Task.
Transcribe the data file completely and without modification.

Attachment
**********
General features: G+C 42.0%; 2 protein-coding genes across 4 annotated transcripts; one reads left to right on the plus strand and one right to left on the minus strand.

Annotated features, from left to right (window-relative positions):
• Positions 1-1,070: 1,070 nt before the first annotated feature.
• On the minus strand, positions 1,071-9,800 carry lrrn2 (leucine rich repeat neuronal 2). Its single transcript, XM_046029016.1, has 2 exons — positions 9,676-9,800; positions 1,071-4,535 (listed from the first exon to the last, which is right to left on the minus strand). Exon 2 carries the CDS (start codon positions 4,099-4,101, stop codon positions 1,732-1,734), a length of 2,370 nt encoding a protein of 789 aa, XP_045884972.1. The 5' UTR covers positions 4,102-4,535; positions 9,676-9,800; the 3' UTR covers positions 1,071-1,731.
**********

General features: G+C 42.0%; 2 protein-coding genes across 4 annotated transcripts; one reads left to right on the plus strand and one right to left on the minus strand.

Annotated features, from left to right (window-relative positions):
• Positions 1-1,070: 1,070 nt before the first annotated feature.
• On the minus strand, positions 1,071-9,800 carry lrrn2 (leucine rich repeat neuronal 2). Its single transcript, XM_046029016.1, has 2 exons — positions 9,676-9,800; positions 1,071-4,535 (listed from the first exon to the last, which is right to left on the minus strand). Exon 2 carries the CDS (start codon positions 4,099-4,101, stop codon positions 1,732-1,734), a length of 2,370 nt encoding a protein of 789 aa, XP_045884972.1. The 5' UTR covers positions 4,102-4,535; positions 9,676-9,800; the 3' UTR covers positions 1,071-1,731.